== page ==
Reports of bedbug infestations in Hamilton have "grown exponentially" since 2006, according to the city's public health department.
"I know from our numbers we do have a bad situation even compared to seven years ago," said Matt Lawson, manager of health hazards for Hamilton Public Health.
In fact, calls to the city about the bloodsucking pests doubled each year from 2006 until 2011, when the number peaked at 660. In 2012, public health received 605 bedbug complaints.
'Hamilton is very badly infested. It's much worse than surrounding areas.' —Roger Burley, Aanteater Pest Control
"At least we're not accelerating," Lawson said.
Roger Burley, owner of Aanteater Pest Control and Wildlife Services, has been killing pests in Hamilton for almost 14 years. Burley told CBC Hamilton he has seen bedbug levels in the city virtually double each year, too.
"Hamilton is very badly infested," Burley said. "It's much worse than surrounding areas."
Aside from Hamilton, Aanteater also offers pest control services to Burlington, Oakville, Toronto, Mississauga, and Brampton. Out of all those places, Hamilton has the worst bedbug problem, he says.
Now, the infestation in the city is reaching a point of saturation, he says, meaning that almost everyone that is going to get bedbugs has them. In other words — they've peaked, but not in a good way.
Moving into the core
The figures Lawson receives at Hamilton Public Health don't give an exact number of cases in the city — in all likelihood, they're actually much higher. The only time his department gets involved with bedbugs is when a landlord or tenant calls to complain about the situation in their residence. Many times, it's dealt with privately.
But the numbers Lawson sees can be used as a guide that showcases an upward trend, he says. And when it comes to a specific area, Burley says 90 per cent of the cases he's called in to treat are in the downtown core.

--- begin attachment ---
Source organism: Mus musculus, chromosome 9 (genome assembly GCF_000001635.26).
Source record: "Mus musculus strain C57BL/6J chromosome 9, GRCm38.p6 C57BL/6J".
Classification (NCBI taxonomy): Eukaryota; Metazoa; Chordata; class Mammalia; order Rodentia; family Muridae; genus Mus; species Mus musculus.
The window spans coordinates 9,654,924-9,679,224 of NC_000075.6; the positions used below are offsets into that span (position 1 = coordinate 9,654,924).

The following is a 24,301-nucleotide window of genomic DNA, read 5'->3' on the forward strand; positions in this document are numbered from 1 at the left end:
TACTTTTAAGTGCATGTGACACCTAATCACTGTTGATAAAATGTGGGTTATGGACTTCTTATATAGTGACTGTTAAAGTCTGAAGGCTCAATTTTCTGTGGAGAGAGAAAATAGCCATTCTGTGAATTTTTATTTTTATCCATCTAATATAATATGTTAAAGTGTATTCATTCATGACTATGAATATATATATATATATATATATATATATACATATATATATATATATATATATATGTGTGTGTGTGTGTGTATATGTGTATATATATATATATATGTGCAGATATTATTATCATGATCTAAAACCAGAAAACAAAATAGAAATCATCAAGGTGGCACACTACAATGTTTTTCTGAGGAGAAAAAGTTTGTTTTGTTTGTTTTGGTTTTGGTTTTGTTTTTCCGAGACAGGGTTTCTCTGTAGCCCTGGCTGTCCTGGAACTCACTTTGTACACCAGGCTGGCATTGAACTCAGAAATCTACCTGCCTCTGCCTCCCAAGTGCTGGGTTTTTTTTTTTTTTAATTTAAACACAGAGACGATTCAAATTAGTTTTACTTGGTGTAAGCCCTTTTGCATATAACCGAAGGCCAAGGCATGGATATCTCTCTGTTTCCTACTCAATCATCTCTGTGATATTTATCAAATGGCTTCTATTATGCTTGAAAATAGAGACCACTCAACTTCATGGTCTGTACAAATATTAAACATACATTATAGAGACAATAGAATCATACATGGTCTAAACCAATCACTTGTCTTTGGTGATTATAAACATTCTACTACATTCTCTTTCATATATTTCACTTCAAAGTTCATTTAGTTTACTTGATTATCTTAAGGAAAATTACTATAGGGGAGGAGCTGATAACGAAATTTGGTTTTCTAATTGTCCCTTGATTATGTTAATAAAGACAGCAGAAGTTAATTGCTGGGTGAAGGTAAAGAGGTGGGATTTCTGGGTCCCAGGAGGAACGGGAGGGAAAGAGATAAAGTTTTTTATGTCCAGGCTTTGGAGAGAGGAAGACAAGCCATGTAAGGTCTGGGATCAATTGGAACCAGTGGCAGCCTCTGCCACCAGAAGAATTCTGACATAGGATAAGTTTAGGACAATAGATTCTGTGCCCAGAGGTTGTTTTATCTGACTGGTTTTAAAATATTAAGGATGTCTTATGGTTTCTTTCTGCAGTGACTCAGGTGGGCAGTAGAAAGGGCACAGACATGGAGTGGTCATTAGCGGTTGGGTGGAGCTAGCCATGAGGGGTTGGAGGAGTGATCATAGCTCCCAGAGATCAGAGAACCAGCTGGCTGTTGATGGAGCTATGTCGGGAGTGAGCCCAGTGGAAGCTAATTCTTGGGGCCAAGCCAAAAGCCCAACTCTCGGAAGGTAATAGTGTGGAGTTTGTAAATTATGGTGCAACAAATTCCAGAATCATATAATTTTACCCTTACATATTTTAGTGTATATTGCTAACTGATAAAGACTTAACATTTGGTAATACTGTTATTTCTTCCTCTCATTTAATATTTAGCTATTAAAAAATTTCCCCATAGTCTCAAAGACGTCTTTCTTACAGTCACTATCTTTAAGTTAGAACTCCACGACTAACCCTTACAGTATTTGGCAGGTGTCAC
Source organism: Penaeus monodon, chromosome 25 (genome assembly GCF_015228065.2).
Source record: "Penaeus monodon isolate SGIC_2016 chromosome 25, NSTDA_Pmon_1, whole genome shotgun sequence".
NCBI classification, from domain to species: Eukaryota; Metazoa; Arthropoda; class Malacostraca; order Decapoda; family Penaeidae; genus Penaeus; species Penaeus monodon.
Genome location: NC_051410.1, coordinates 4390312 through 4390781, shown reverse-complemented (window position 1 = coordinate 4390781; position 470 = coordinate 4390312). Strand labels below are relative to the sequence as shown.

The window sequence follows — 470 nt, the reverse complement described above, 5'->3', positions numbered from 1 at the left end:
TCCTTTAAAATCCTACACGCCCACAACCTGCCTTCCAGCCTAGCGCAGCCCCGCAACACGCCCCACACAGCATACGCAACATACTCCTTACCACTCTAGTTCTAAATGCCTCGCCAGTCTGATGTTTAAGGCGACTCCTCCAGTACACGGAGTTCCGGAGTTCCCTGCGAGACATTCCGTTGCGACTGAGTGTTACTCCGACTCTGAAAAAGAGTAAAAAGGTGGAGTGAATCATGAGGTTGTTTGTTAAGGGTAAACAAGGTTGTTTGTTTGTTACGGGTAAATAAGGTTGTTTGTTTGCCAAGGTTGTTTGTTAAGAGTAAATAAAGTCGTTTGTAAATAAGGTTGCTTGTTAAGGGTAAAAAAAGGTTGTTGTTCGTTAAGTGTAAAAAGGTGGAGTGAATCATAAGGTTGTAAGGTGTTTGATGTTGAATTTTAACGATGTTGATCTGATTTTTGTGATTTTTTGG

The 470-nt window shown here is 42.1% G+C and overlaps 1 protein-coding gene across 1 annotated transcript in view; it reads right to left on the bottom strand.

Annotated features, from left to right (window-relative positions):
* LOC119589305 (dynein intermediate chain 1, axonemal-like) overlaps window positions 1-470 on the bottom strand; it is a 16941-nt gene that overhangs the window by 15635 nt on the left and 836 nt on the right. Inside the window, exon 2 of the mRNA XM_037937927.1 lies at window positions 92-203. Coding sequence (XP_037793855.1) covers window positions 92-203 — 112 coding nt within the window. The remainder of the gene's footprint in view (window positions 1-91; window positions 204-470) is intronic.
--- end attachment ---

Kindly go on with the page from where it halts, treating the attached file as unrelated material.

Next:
A crowd-sourced map from Bedbugregistry.com shows a similar trend: almost all of the reported cases come from the downtown core. Bedbugregistry.com lets people upload their experiences with bedbugs at a specific address and post them on a map.
Tanya Ritchie has been renting out properties in downtown Hamilton for 10 years, and she says the bedbug problem has "absolutely" gotten worse in the last five years or so.
"It's certainly become more common," she said. Ritchie is also one of the owner/operators of the Hamilton Guesthouse, and says she "mercifully" hasn't had to ever deal with bedbugs there.
But her tenants have in other places. "It's so horrible," Ritchie said. "It's expensive, and I hate to think of what it's like for people with these things in their bed."
A problem of density
According to Lawson, Hamilton's problem is density. With around 14,000 not-for-profit housing units in the downtown core, the pests can be notoriously hard to eradicate, he says.
'Anyone can get bedbugs. It doesn't discriminate.' —Matt Lawson, Hamilton Public Health
But Lawson was also quick to point out that people in a lower income bracket are not more prone to bedbug infestation than anyone else.
"Anyone can get bedbugs," he said. "It doesn't discriminate."
But density sure does help them out. With lots of apartments tightly packed into small spaces, the bugs have lots of places to hide. Often when one unit in an apartment is treated, the bedbugs scurry into surrounding units, Lawson says. So if one apartment has them, the apartments surrounding it need to be treated as well, he says.
"It needs to be a systemic process," Lawson said.
Not your average bookworm
The problem has gotten so bad that the Hamilton Public Library has had to drastically step up its commitment to bedbug prevention and control.
Last week, the library announced it's allotting $200,000 from its budget to stomping out bedbugs at its branches in 2013.Hamilton libraries to spend $200K fighting bedbugs in 2013
"We've opted to be as proactive as we can be," said Paul Takala, Hamilton Public Library CEO. "We've never had an infestation at any of our branches."
But they have found traces of bedbugs, like shell casings and eggs. "That's really symptomatic of the presence in the community," Takala said.
It's a problem they've had to adjust to quickly. In 2011, the library system spent just over $500 on bedbug prevention and treatment. That number skyrocketed to over $145,000 last year. This year, it will take an additional $55,000 to keep Hamilton's libraries pest-free, Takala says.
Because Hamilton's libraries received around 3.8 million visits last year, it's an inescapable problem, he added. "If even a small percentage of those people had bedbugs, they could get into the library," he said.
Lawson's hope is because the number of calls to the city in 2012 dropped slightly, Hamilton will see even fewer bedbug related issues in 2013. But there's really no way to be sure.
"From what we've seen in the past, they certainly haven't shown they're predictable."